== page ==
• Mean age 24 years
  • All patients except 1 had Bankart lesion
  • Minimum follow up 24 months
  • Non-operative 9/19 (47%) redislocation
  • Operative 3/19 (16%) redislocation
  • WOSI 16% better in operative group
  • 1 post operative infection treated with antibiotics

Arthroscopic lavage compared with nonoperative treatment for traumatic anterior shoulder dislocation: A two year follow- up of a prospective randomised study. Wintzell JSES 1999

  • 30 consecutive patients
  • Traumatic primary dislocation
  • Randomised
  • Mean age 24 years
  • Non-operative with immobilization up to 1 week
  • Operative with arthroscopic lavage within 10 days
  • 2 year follow up
  • Redislocation in 3/15 (20%) of lavage group
  • Redislocation in 9/15 (60%) of non-operative group

Primary repair after traumatic anterior dislocation of the shoulder joint Jackobsen 1997 Orthop transactions

  • Randomised
  • 76 patients
  • Median age 22 years
  • Operative open repair within 1 week
  • Non-operative treatment with sling for 1 week2 year follow up

Primary repair after traumatic anterior dislocation of the shoulder joint Jackobsen 1997 Orthop transactions

  • Redislocation in 1/37 patients treated operatively
  • Redislocation in 20/39 treated operatively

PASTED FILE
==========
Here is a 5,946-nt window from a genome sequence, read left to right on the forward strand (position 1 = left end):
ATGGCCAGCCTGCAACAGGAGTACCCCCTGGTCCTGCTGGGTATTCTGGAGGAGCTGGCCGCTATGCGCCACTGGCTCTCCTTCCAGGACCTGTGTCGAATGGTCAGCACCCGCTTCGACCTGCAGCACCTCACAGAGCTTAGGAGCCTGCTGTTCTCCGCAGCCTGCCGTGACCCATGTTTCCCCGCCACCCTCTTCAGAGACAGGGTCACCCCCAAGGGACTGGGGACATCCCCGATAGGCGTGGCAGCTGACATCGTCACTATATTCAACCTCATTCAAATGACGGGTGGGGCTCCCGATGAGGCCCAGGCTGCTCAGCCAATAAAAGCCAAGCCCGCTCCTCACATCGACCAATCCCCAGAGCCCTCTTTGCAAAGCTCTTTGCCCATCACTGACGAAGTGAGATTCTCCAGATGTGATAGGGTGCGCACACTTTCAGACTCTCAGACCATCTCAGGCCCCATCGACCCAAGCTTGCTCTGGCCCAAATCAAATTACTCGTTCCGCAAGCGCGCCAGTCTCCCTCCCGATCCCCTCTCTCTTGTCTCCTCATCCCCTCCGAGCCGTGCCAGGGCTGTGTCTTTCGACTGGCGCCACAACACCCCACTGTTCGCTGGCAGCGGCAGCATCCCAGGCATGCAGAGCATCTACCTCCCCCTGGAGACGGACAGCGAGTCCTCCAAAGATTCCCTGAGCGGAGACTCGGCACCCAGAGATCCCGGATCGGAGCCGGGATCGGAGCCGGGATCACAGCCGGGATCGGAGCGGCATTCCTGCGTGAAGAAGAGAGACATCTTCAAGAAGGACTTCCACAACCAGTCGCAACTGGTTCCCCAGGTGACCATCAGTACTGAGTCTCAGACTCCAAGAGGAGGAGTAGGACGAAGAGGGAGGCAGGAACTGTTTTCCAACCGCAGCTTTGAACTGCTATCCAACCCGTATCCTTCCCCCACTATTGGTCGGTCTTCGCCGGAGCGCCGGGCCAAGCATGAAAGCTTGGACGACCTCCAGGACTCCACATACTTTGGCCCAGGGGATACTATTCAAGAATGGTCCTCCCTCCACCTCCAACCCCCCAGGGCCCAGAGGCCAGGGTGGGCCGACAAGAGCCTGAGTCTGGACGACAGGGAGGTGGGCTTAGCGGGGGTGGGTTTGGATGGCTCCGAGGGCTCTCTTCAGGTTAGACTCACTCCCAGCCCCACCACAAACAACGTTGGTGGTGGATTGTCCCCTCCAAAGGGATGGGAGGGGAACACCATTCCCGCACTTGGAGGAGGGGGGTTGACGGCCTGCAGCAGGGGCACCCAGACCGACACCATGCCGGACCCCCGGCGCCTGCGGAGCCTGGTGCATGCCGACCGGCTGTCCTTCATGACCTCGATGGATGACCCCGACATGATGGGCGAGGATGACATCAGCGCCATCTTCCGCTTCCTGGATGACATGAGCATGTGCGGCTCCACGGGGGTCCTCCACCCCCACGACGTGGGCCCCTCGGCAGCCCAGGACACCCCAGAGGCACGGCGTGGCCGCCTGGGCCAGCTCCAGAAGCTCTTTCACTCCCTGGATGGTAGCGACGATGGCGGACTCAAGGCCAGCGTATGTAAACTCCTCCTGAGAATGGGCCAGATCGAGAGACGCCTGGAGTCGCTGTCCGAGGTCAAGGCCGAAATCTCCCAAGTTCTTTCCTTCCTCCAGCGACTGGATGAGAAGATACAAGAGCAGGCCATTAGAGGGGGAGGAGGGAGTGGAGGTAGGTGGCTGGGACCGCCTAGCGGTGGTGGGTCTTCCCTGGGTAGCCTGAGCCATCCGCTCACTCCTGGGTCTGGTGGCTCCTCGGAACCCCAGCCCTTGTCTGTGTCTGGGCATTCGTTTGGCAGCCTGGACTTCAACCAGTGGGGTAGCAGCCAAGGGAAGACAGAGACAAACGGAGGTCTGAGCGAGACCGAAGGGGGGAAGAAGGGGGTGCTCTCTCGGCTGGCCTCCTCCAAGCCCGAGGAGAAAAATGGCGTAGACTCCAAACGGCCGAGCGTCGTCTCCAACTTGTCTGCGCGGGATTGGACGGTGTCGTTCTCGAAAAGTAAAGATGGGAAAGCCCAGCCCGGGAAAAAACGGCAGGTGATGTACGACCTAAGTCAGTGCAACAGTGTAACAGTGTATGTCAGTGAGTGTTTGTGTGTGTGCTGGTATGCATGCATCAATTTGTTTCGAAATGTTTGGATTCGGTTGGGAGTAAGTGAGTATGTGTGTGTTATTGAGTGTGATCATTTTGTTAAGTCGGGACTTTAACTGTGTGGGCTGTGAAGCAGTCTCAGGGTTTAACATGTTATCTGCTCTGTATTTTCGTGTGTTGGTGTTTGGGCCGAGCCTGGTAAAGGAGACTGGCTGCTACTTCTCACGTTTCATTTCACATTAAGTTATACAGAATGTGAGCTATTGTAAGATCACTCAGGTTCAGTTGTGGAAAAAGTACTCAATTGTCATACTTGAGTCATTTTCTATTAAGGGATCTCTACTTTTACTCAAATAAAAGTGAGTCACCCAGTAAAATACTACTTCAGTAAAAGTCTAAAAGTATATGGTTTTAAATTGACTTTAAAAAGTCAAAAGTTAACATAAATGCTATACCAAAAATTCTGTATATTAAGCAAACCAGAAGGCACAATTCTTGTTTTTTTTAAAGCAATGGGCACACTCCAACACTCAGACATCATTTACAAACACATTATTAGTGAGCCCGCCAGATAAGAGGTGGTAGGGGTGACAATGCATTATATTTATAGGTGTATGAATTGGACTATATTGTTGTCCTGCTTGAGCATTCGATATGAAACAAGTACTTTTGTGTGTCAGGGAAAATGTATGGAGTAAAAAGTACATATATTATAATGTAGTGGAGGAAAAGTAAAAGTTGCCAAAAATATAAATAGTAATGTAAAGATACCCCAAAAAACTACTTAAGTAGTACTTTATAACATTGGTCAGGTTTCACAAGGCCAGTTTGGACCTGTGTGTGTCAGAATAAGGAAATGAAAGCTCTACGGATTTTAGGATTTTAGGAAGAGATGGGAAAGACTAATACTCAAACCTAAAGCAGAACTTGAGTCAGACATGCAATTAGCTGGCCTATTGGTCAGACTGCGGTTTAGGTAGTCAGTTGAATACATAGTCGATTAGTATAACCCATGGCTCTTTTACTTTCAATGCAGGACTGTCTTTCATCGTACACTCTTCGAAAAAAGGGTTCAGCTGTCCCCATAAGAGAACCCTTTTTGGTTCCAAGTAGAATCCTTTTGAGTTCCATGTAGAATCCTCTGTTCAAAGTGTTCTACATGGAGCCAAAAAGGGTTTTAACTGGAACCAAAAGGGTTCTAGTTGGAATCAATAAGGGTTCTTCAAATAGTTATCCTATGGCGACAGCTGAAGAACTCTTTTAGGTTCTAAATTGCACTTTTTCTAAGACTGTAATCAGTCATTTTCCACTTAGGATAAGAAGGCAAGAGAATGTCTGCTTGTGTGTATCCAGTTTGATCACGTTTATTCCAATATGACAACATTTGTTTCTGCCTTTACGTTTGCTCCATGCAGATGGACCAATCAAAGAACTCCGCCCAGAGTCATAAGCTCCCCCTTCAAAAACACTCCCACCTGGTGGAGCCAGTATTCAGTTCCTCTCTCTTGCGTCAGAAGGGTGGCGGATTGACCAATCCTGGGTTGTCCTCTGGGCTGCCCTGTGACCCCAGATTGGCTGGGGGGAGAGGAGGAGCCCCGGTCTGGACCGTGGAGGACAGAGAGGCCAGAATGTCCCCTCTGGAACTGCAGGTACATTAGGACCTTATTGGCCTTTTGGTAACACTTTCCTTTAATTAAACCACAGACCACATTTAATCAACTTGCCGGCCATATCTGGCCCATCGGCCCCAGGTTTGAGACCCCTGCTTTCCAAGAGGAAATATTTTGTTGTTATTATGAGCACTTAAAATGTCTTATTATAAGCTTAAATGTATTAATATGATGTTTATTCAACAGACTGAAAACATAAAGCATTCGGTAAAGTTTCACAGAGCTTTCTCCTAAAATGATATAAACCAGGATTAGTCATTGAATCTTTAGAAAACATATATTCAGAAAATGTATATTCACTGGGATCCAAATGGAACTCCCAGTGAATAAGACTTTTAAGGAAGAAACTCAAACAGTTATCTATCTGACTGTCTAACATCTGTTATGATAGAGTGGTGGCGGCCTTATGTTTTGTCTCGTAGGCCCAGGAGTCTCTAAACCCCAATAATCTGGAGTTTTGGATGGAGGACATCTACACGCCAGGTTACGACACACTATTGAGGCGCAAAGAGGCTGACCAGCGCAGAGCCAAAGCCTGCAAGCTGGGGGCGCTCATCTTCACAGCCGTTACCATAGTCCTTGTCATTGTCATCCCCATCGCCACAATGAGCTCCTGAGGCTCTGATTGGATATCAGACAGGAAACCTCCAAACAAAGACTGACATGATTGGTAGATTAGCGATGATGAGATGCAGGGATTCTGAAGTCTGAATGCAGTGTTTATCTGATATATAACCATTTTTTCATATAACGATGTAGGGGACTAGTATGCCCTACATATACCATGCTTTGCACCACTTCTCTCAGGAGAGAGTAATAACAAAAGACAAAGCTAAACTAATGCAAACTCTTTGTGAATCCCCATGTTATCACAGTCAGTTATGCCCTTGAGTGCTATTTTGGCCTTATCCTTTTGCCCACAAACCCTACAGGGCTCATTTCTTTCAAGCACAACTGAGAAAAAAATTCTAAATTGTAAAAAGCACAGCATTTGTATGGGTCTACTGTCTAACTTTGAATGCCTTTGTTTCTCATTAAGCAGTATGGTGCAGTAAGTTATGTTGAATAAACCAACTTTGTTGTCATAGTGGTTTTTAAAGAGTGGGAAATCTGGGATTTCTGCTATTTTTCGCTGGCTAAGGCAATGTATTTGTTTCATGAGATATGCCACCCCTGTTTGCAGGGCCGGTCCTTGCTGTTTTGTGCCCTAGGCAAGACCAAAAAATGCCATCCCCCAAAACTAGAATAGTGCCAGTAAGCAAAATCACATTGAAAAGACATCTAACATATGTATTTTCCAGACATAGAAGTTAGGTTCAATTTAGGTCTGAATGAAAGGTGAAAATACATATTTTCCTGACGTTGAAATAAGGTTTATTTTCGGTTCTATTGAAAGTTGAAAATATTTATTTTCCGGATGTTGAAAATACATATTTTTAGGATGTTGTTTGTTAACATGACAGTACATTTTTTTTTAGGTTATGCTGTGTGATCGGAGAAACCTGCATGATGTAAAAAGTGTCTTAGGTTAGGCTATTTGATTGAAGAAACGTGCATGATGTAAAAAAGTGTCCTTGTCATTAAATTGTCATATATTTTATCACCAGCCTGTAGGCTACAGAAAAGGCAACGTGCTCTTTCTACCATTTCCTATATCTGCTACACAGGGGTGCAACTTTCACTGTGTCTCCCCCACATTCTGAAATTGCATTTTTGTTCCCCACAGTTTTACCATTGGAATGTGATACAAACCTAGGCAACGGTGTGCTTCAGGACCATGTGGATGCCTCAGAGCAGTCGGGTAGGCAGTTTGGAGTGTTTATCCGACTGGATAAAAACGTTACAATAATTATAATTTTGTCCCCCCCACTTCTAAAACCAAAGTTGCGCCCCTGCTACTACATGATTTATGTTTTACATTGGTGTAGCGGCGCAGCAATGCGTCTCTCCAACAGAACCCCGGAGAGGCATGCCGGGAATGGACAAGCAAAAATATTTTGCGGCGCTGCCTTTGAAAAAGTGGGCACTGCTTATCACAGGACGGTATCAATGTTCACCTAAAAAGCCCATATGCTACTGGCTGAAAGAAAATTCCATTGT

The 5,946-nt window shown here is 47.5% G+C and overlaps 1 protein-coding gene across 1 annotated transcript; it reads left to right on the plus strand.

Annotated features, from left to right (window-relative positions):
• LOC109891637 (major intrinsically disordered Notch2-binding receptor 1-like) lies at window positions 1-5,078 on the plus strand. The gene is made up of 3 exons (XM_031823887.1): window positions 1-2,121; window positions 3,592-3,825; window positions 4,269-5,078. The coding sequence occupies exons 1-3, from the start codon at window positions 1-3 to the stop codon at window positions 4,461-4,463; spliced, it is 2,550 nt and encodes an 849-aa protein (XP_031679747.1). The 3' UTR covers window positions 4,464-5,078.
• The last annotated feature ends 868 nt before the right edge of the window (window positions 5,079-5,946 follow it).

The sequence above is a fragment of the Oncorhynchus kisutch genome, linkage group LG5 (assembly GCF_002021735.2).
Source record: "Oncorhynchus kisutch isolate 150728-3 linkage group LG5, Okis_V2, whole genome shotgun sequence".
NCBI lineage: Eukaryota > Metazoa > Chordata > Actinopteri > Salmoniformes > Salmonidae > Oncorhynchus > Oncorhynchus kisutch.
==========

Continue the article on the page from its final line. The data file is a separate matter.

Cochrane review Surgical versus non-surgical treatment for acute anterior shoulder dislocation Handoll et al 2004

  • 5 studies included
  • 239 patients
  • Typically male aged 22 years
  • Primary traumatic anterior shoulder dislocation
  • Primary outcomes
    • Pooled results show subsequent instability, either dislocation or subluxation, was highly statistically significantly less in the surgical group RR 0.2
  • Secondary outcomes
    • Objective instability ( positive ant app test) was significantly less common in the surgical group
  • Only complication was 1 septic joint
  • No data pertaining to stiffness or muscle strength
  • Evidence appears reliable but with reservations
  • Long term prognosis relating to arthritis remains uncertain


“The limited evidence available from randomised controlled trials supports primary surgery in young adults (usually male( engaged in highly demanding physical activities who have sustained their first acute traumatic shoulder dislocation.
There is no evidence available to determine  whether surgical or non-surgical treatment is better for other categories of patient or injury.
In particular there is no evidence available to determine whether non-surgical treatment  should not remain the prime treatment option after primary dislocation in those patients who are at a much lower risk of redislocation.”

 External Rotation Brace Evidence